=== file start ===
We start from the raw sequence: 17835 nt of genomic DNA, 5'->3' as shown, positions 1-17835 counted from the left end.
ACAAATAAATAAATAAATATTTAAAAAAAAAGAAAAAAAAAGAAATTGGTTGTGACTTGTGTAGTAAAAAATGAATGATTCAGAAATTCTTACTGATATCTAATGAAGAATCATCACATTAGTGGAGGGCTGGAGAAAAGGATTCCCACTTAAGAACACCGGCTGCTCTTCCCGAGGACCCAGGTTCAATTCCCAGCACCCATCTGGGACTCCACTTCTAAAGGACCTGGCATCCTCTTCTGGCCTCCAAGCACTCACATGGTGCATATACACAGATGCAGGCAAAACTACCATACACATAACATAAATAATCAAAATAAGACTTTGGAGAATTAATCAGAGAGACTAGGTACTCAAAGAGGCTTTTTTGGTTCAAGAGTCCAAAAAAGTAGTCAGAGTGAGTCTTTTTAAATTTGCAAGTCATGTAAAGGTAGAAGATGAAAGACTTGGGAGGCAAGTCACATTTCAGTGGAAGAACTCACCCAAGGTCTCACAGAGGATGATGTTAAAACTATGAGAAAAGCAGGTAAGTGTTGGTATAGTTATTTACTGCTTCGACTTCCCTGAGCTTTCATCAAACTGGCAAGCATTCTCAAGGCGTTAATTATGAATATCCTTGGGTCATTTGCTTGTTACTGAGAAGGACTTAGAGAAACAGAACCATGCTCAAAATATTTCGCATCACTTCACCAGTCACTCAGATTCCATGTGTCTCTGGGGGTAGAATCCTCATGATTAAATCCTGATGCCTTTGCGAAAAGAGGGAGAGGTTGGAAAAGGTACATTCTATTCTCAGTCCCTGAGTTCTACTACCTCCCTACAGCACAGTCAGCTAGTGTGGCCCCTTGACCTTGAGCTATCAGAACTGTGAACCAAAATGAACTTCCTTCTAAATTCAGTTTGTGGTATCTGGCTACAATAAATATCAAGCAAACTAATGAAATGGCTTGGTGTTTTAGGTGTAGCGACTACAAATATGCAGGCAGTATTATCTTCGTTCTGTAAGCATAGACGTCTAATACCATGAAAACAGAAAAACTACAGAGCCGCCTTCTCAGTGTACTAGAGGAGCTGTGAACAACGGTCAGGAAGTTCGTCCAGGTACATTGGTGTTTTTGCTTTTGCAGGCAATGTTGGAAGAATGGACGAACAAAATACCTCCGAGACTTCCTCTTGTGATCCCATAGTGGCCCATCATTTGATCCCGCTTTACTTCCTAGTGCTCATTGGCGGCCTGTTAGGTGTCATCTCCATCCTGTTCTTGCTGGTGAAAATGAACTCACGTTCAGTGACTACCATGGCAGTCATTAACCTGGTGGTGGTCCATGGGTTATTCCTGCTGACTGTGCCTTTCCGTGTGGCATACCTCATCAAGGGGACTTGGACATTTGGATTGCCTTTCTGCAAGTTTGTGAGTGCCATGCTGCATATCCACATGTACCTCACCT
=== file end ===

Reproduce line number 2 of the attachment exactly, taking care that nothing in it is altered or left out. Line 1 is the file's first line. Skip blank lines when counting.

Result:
ACAAATAAATAAATAAATATTTAAAAAAAAAGAAAAAAAAAGAAATTGGTTGTGACTTGTGTAGTAAAAAATGAATGATTCAGAAATTCTTACTGATATCTAATGAAGAATCATCACATTAGTGGAGGGCTGGAGAAAAGGATTCCCACTTAAGAACACCGGCTGCTCTTCCCGAGGACCCAGGTTCAATTCCCAGCACCCATCTGGGACTCCACTTCTAAAGGACCTGGCATCCTCTTCTGGCCTCCAAGCACTCACATGGTGCATATACACAGATGCAGGCAAAACTACCATACACATAACATAAATAATCAAAATAAGACTTTGGAGAATTAATCAGAGAGACTAGGTACTCAAAGAGGCTTTTTTGGTTCAAGAGTCCAAAAAAGTAGTCAGAGTGAGTCTTTTTAAATTTGCAAGTCATGTAAAGGTAGAAGATGAAAGACTTGGGAGGCAAGTCACATTTCAGTGGAAGAACTCACCCAAGGTCTCACAGAGGATGATGTTAAAACTATGAGAAAAGCAGGTAAGTGTTGGTATAGTTATTTACTGCTTCGACTTCCCTGAGCTTTCATCAAACTGGCAAGCATTCTCAAGGCGTTAATTATGAATATCCTTGGGTCATTTGCTTGTTACTGAGAAGGACTTAGAGAAACAGAACCATGCTCAAAATATTTCGCATCACTTCACCAGTCACTCAGATTCCATGTGTCTCTGGGGGTAGAATCCTCATGATTAAATCCTGATGCCTTTGCGAAAAGAGGGAGAGGTTGGAAAAGGTACATTCTATTCTCAGTCCCTGAGTTCTACTACCTCCCTACAGCACAGTCAGCTAGTGTGGCCCCTTGACCTTGAGCTATCAGAACTGTGAACCAAAATGAACTTCCTTCTAAATTCAGTTTGTGGTATCTGGCTACAATAAATATCAAGCAAACTAATGAAATGGCTTGGTGTTTTAGGTGTAGCGACTACAAATATGCAGGCAGTATTATCTTCGTTCTGTAAGCATAGACGTCTAATACCATGAAAACAGAAAAACTACAGAGCCGCCTTCTCAGTGTACTAGAGGAGCTGTGAACAACGGTCAGGAAGTTCGTCCAGGTACATTGGTGTTTTTGCTTTTGCAGGCAATGTTGGAAGAATGGACGAACAAAATACCTCCGAGACTTCCTCTTGTGATCCCATAGTGGCCCATCATTTGATCCCGCTTTACTTCCTAGTGCTCATTGGCGGCCTGTTAGGTGTCATCTCCATCCTGTTCTTGCTGGTGAAAATGAACTCACGTTCAGTGACTACCATGGCAGTCATTAACCTGGTGGTGGTCCATGGGTTATTCCTGCTGACTGTGCCTTTCCGTGTGGCATACCTCATCAAGGGGACTTGGACATTTGGATTGCCTTTCTGCAAGTTTGTGAGTGCCATGCTGCATATCCACATGTACCTCACCT